Pubdate: Sun, 09 Nov 2008
Source: Jamaica Observer (Jamaica)
Copyright: 2008 The Jamaica Observer Ltd,
Author: Tyrone S. Reid
Bookmark: (Cannabis)


This is the final instalment of a three-part series about drug use
and addiction among Jamaicans. The series chronicled the battle and
triumphs of addicts,  and examined the various programmes in place to
help people kick the habit.

For generations, many families of drug abusers have struggled to cope
with the behaviour of their 'sick' relatives. Watching them throw
their lives away is hard  to bear, and in many worst case scenarios,
this 'illness' results in the death of the loved one.

Fortunately for the two daughters (both in their 20s) of 59-year-old
Junior Clunis, their father (convicted  in January of drug possession)
has decided to clean up  his habit. Clunis told the Sunday Observer
that he was  addicted to marijuana for nearly 30 years, trying 
unsuccessfully to quit. But it wasn't until he  participated in the
six-month rehabilitation programme  at the Maxfield Park Health Centre
that he was able to clean up his act. Today - after graduating from
the  programme - he is ready to turn over a new leaf.

"When I got caught by the police with the marijuana last year in
January, I had been smoking for about 30 years. So after my sister
bailed me out and I went to court, they asked if I wanted to join the
rehab  programme," Clunis told the Sunday Observer. "When I  started,
I got tested every week but there was so much of the thing in me that
when the full time was almost  up, the drugs were still inside me so I
had to continue on the programme for more time," Clunis said.

While on the drugs, Clunis said experienced shortened breath and
severe weight loss.

"I used to weigh under 130 pounds because I never used to eat much.
The smoking used to take away my appetite, but now I weigh about 160
pounds and I feel much, much  better," Clunis told the Sunday
Observer. "The main  reason I started smoking weed in the first place
was  because I used to see my friends do it and I decided to  take a
chance with it until it became a part of my system. So basically, I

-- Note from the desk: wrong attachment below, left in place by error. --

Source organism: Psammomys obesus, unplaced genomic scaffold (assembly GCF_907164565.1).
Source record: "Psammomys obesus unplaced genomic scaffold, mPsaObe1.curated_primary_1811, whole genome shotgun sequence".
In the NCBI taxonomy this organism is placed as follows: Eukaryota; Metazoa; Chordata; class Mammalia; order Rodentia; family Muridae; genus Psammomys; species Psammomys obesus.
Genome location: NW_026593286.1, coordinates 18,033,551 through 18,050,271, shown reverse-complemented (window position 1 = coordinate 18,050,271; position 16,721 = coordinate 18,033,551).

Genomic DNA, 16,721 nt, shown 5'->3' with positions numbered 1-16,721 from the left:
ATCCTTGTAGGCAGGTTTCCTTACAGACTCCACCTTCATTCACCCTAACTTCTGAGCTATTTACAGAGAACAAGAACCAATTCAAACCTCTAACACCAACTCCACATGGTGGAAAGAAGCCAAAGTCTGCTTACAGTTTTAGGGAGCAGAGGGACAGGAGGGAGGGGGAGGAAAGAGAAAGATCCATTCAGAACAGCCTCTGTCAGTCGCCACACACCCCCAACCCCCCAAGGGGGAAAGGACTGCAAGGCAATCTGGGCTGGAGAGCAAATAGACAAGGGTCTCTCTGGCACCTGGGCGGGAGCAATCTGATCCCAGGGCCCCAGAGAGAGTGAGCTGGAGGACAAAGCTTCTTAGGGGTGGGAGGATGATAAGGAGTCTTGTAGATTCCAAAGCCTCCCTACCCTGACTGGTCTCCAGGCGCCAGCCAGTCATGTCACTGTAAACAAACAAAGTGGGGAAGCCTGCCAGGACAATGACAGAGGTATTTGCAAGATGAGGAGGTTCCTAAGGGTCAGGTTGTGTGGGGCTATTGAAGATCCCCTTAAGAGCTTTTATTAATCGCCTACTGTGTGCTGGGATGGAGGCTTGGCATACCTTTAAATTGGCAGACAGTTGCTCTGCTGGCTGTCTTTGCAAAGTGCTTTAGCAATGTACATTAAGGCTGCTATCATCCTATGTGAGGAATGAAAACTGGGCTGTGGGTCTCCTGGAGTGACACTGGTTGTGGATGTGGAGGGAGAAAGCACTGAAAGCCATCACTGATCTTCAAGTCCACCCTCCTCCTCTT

was smoking from I was 19 'til I turned 59."

Though determined to kick the habit for good, Clunis said
acquaintances have been encouraging him to revisit his old habit.

"People even give me weed to start smoke again, but I tell them no. I
don't think I will because the way my  body feels good now, I don't
think I want to go back to where I'm coming from. I eat more now and
I'm more energetic. Even my sex life has improved. And I don't want
to be an embarrassment to my family anymore."

At the same time, Clunis wants his determination to be an example for
other recovering addicts, particularly young males.

"I want to encourage them to use me as example based on the
difference that stopping from smoking weed has made in my life. I
also want to be a positive example for my grandchildren," Clunis
said. "If you can avoid it in  the first place, that's good because
it's an habitual  thing and if you don't stop, it can drive you to do
bad  things if you're not careful. For me, weed smoking caused
embarrassment for my relatives because nobody else in my family has
smoked weed. So it's just a matter of will power for you to quit
smoking," he said.

Head of the rehabilitation programme, Dr Myo Oo, said Clunis
displayed exemplary conduct throughout the programme.

"He was very positive, very mature and he complied with all the
rules. He had a very positive attitude and was a role model in our
group therapy," Oo told the Sunday Observer.

Clunis' 24-year-old daughter Julianne expressed her unbridled joy at
her father's decision to permanently give up smoking.

"I am very relieved that he is now getting healthier and not much
damage was done to his liver. He is very quiet at home now and works
harder than ever," she  said. "For the future, I hope he can continue
to live comfortably, free of all sicknesses because he really is a
very good father."

In the meantime, AFAFOSA makes it clear that drug abuse is not unique
to any single sector or class of society. AFAFOSA President Steve
Ashley notes that families of all socio-economic backgrounds are affected.

"It can happen to anyone and that's why we need to reach out and
sensitise the public as much as we can about substance abuse and the
importance of helping addicts make a full recovery," Ashley told the
Sunday  Observer.

AFAFOSA member Merline Daley agrees stressing that many relatives
lack the knowledge of how to deal with a chronic substance abuser in
the family.

"With the pressures of life, helping [the relatives] cope is always
going to be important. So our association is currently seeking
retired Jamaicans to volunteer with the association. We also feel
that going  into the schools is important to educate the children," 
said Daley. "It is important to realise that drug abuse is more of a
disease than a criminal act. It is  something that needs to be treated
to help the individual get better."

As for Clunis, he is hoping to keep on the clean path as he heads in
to his senior years, embracing life  drug-free.

"I have my family to look out for and my job (doing construction) to
pay attention to. So it's a brand new day for me," he said with a
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MAP posted-by: Larry Seguin